Real-world Development with propertyCEO – Part 2

Small-scale property development projects that use permitted development rights can be done in your spare time, boast six-figure returns, and have a lower cost of entry than buy-to-lets. It all sounds great on paper, but what’s it REALLY like to convert a property?

Join Ritchie Clapson CEng MIStructE, veteran developer, author, commentator, and co-founder of development training company propertyCEO, as he guides us through a real-life commercial conversion project from start to finish. Witness the highs and the lows, and learn the critical takeaways in this eye-opening, warts-and-all look at what REALLY happens where property development theory stops and the practice begins…

You can watch a video of Ritchie walking around the project. Click HERE for exclusive video content.

The story so far…

Having found an old printing works ripe for residential conversion, Ritchie had agreed on a joint venture deal with the vendor, which meant he didn’t have to buy the property. The initial numbers looked promising, but he now needed to find out what contamination existed on site (if any) and get the input of his construction and design team professionals. Would they see the same potential that Ritchie did, or would they uncover some fatal flaws?

The development process is one of constant refinement. You start with high-level assumptions and then refine your business plan as you go. You can’t nail every cost beforehand; instead, get an offer accepted based on high-level assumptions, then firm up as many costs as possible before you exchange contracts.

You should have a standard deal analyser that you use for every deal, where reasonable, high-level assumptions drive the figures. You’ll have estimated figures for professional fees and finance costs, plus you’ll have estimated build costs per square metre split by type of finish (because a premium specification will cost more to build per square metre than a basic one). Where do these pricing assumptions come from? You’ll need a cost consultant (a.k.a. a quantity surveyor) on your team, and they can give you some sensible high-level figures to use for your build cost and professional fee assumptions. Personally, I’d pay them to help you create your pricing model, as free advice is worth what you pay for it. You’ll still need them to give you firm numbers on each deal before you buy it, but you can now be confident your initial analysis on any new deal will be reasonably accurate. As for finance costs, your commercial funding broker can provide sensible assumptions and fees.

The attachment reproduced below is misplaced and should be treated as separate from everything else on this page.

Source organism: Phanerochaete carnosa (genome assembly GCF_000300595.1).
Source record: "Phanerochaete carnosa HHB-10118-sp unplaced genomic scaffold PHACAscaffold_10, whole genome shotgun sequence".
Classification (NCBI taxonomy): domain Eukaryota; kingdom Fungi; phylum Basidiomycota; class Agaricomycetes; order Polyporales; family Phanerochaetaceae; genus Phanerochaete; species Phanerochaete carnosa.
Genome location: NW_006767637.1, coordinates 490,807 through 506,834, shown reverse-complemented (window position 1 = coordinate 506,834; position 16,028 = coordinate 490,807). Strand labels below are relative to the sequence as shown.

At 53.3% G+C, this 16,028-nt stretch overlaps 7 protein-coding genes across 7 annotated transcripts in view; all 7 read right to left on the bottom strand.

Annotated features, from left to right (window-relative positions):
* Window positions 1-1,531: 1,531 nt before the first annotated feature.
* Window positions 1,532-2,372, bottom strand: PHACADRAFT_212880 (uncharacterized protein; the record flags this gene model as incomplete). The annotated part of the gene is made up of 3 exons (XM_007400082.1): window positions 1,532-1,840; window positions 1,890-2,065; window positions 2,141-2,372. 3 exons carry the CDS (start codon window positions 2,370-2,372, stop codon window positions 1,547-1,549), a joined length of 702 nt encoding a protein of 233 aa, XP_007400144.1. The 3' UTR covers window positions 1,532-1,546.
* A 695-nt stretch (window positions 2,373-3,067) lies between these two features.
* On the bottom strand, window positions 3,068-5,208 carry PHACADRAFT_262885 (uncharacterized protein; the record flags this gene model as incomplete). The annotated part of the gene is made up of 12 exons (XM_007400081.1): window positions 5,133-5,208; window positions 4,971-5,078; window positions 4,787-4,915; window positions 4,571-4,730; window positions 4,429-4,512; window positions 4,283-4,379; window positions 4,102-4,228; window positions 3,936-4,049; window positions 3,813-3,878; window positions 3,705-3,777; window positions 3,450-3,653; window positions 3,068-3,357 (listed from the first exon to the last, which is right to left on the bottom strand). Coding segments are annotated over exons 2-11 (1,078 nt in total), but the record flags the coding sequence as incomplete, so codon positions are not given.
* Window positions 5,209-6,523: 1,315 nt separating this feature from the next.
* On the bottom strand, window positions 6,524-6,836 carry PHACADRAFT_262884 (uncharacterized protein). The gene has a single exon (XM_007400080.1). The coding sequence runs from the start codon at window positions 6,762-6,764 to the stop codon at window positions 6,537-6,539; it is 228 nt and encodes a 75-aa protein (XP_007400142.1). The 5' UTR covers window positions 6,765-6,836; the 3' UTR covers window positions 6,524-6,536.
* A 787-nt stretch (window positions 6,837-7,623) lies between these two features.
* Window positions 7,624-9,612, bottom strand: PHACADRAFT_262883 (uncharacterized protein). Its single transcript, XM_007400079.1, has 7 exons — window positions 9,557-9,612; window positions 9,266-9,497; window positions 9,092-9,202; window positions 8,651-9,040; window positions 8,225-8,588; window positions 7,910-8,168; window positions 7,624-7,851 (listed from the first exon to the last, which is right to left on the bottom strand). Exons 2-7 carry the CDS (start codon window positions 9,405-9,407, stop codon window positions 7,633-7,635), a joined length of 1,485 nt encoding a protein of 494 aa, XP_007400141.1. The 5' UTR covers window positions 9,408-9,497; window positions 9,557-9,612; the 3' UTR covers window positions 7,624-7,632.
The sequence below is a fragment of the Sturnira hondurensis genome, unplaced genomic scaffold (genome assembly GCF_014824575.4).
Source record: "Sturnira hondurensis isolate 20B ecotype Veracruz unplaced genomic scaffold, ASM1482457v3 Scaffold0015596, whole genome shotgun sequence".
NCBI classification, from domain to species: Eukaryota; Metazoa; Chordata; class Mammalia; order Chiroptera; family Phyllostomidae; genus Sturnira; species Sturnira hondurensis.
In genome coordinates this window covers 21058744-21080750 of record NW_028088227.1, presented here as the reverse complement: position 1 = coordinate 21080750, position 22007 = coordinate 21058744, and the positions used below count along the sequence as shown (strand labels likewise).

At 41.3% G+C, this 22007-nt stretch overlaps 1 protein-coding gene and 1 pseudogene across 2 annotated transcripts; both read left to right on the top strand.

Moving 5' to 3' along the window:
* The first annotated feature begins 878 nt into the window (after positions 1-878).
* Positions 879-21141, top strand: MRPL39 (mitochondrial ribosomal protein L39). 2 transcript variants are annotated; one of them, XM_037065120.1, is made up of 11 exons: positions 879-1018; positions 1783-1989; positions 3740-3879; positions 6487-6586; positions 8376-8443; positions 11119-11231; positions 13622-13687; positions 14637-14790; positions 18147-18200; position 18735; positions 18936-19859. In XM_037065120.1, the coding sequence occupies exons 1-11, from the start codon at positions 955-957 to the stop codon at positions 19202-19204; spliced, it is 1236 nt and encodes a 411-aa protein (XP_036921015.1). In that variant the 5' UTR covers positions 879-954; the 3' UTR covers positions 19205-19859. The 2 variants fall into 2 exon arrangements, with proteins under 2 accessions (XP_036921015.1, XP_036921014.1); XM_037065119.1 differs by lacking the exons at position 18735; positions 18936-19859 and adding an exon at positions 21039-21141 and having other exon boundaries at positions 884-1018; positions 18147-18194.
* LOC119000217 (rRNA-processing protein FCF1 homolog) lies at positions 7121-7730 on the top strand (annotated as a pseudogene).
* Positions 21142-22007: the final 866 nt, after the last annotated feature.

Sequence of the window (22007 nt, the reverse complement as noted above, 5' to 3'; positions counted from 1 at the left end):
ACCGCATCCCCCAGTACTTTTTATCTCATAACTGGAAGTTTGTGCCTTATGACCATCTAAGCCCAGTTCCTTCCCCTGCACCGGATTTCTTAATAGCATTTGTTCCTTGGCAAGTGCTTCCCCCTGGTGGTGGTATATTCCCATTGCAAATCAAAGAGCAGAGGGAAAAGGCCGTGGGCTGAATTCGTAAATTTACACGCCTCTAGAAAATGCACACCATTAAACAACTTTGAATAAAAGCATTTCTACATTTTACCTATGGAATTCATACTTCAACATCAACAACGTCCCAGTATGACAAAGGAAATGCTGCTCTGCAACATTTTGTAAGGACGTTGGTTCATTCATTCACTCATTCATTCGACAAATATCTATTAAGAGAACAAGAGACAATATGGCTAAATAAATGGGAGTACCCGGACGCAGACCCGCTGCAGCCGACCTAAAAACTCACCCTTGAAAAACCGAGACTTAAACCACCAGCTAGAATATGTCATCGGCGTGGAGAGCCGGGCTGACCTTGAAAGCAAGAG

* Top Tip: Never assume your assumptions are correct! Construction costs can move quickly, so the prices quoted on your last deal may need to be validated. Before you commit, go through every price in your model and ask yourself how accurate it is. Also, revisit pricing assumptions with your cost consultant and finance broker regularly to make sure they’re not out of date. 

As a developer, your role is highly leveraged, and you’ll employ professionals with a vast array of skills. However, YOU need the vision to see the potential in every deal you look at from the outset. You could refer every deal to your architect and planning consultant and ask them for their opinion, but that would take ages and cost you a fortune. It is far better to have a high-level knowledge of permitted development rights (PDRs) and the ability to create a block plan to scale, to accurately work out how many flats you can build. You can then assess any new deal quickly and only need to call in the professionals on deals with a decent chance of progressing.

Having done this exercise for the old printing works, I now needed the advice of my professional team. Not only are they the experts, but two heads are nearly always better than one. Many’s the time my architect has suggested a better layout to the one that I had in mind, and vice versa. The key protagonists at the start of any project are the architect, planning consultant and structural engineer who’ll cover design (what could be built), the contractor and project manager who’ll advise on logistics (how it can be built), a cost consultant who’ll make sure you’re construction cost assumptions are sound, and a specialist solicitor to sort out everything contractually. Finally, your specialist property accountant will be on hand to sort out the financials and corporate logistics.

* Top Tip: Establish your first and second choice professionals BEFORE you find a deal. You’ll need to move quickly once an offer is accepted, and there will be more than enough for you to do without having to try and recruit an entire team from scratch simultaneously.

I decided to arrange an ‘open day’ where I got the main protagonists to walk around the building with me one after the other. I explained what I wanted to do with the building and asked them to share their initial impressions on whether it was possible, what challenges they saw, and whether they had any better ideas.